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Ground elder

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last updated Mar 27, 2014
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Ground elder

Ground elder (Aegopodium podagraria) is a fast-growing, invasive, perennial weed that can spread quickly to form a carpet of foliage that will crowd out less-vigorous plants in beds and borders.

What is ground elder? Back to top

Ground elder is an herbaceous, invasive, perennial weed. It spreads via rhizomes (underground stems), which can regenerate from a just a tiny fragment left in the ground.

Appearance Back to top

Early in the year, shoots with dark green leaves burst from the soil. These are followed in late spring and early summer by tall stalks that support several flat heads of white flowers. There is also a form with variegated leaves. The flowers bear a resemblance to those of the elder tree (which is completely unrelated), and this gives the weed its common name. 

Ground elder

Ground elder rhizome and young shoot.

The problem Back to top

Spreading by rhizomes, ground elder can easily creep in from a neighbouring garden or nearby wasteland. It can also be unknowingly introduced with new plants if pieces of its fleshy, white rhizome are hidden within the compost of the rootball or are tucked away among the roots of the plant.

Control Back to top

As its rhizomes are close to the surface of the soil, it is possible to reduce infestations of ground elder by removing it carefully with a garden fork. However, eradicating it completely needs vigilance as the smallest portion of root left in the soil will result in a new plant growing.

Non-chemical control

Tackling large infestations of ground elder in a well-planted bed can be difficult. To get rid of it completely requires time and patience. Try the following non-chemical approaches:

  1. Lift cultivated plants and carefully remove and destroy any pieces of ground elder rhizome from around their roots
  2. After you are sure it has all been removed, replant your garden plants in clean soil or pots
  3. The ground elder can now be evicted by digging, or by covering the ground with black polythene to starve the weed of light. It may take several seasons until the ground elder is completely destroyed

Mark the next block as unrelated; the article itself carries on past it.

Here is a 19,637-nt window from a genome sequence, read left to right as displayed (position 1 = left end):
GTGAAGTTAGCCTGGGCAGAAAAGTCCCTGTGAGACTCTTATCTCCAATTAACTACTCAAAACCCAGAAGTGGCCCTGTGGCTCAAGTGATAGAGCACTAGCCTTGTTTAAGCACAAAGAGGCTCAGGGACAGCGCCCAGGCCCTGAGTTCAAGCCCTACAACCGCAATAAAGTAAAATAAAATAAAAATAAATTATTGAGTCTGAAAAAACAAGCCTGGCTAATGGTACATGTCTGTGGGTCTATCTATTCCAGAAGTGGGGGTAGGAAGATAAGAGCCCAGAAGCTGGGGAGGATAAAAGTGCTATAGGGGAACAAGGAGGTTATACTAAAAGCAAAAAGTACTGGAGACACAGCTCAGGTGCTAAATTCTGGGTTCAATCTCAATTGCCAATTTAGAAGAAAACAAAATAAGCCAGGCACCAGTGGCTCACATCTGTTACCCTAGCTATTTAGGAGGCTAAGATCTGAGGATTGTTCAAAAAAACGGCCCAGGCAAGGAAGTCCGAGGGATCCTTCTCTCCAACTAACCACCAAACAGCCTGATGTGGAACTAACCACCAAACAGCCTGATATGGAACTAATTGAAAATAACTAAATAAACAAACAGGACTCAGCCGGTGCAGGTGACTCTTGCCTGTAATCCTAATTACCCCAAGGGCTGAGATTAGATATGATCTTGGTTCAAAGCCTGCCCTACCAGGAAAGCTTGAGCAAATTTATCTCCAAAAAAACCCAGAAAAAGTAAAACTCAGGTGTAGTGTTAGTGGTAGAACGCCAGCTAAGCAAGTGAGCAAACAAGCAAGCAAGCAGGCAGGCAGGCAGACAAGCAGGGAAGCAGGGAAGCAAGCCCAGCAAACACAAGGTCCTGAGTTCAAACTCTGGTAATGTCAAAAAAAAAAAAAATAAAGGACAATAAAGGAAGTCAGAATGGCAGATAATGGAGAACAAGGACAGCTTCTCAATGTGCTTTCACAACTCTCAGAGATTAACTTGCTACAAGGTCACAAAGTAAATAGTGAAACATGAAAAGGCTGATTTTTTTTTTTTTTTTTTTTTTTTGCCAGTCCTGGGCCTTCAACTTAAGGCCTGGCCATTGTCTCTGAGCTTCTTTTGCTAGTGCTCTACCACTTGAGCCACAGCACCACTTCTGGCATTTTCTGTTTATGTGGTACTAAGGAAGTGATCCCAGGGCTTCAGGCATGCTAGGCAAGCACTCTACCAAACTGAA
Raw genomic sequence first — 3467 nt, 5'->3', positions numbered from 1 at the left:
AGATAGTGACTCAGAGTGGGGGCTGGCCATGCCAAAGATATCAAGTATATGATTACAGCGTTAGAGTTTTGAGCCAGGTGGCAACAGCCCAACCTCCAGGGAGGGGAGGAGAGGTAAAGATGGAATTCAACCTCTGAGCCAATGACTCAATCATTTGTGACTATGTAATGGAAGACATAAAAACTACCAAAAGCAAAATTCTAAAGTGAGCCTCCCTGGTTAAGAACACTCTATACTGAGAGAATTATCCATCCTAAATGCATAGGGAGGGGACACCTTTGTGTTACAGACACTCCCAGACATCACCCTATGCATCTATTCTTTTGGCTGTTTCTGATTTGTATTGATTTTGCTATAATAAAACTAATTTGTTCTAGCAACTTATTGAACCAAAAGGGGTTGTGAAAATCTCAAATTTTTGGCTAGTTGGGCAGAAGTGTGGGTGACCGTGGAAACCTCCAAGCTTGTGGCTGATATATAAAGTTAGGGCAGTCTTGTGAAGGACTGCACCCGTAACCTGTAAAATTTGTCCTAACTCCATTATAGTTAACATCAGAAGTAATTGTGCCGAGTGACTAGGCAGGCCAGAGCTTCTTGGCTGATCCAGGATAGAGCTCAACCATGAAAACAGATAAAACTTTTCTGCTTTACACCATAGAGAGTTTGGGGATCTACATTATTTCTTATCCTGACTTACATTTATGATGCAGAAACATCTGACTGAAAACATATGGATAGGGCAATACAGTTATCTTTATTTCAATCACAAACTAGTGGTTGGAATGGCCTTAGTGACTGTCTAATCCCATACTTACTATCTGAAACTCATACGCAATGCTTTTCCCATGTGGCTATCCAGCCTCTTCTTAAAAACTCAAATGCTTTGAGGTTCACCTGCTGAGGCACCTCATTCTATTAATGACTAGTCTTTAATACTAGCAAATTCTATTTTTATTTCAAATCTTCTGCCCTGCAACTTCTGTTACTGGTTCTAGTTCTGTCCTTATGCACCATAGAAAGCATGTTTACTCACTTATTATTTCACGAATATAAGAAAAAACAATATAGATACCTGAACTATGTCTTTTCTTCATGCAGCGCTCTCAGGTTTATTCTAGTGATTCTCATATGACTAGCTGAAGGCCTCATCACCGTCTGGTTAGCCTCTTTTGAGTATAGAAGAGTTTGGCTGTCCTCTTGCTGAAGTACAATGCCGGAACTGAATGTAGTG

In new lawns, ground elder will usually be starved by repeated mowing, and should not persist for long.

Chemical control

Glyphosate

  • Established ground elder can be controlled by spraying with a tough weedkiller containing glyphosate (e.g. Scotts Roundup Ultra 3000, Scotts Tumbleweed, Bayer Tough Rootkill, Bayer Garden Super Strength  or Doff Maxi Strength Glyphosate Weedkiller)
  • Protect cultivated plants with sheet polythene or by pegging them out of the way, and take care to avoid spray drift. The gel formulation (Scotts Roundup Gel) may be easier to apply in such a situation 
  • Apply the spray in mid-summer when there is lots of leafy growth, then reapply if necessary later in summer
  • Spraying in the evening will be far more effective than spraying during the day as more of the chemical will be absorbed by the foliage

Residual control

  • Bayer Ground Clear containing glyphosate/flufenacet/metosulam comes in a soluble sachet. It can be applied once a season to natural surfaces where no plants are to be grown, and can also be applied under and around established woody trees and shrubs, including roses. This product kills off existing small green growth and may prevent or check developing growth of ground elder at the base of hedges or other woody plants. Check manufacturer’s recommendations before use to avoid damaging sensitive plants

Download

Weedkillers for gardeners (Adobe Acrobat pdf document outlining weedkillers available to gardeners; see sections 4 and 5)

Links

Chemicals: using spot and broad-scale weedkillers
Chemicals: using a sprayer
Chemicals: using safely and effectively

Quick facts

Common name Ground elder, gout weed, bishop weed, jump-about
Botanical name Aegopodium podagraria
Areas affected Beds, borders, new lawns, all soil types
Main causes May establish from seed, but usually arrives via rhizomes from neighbouring gardens, or stem fragments in composts or manures
Timing Leaves appear in spring and summer, but rhizomes and roots persist year-round
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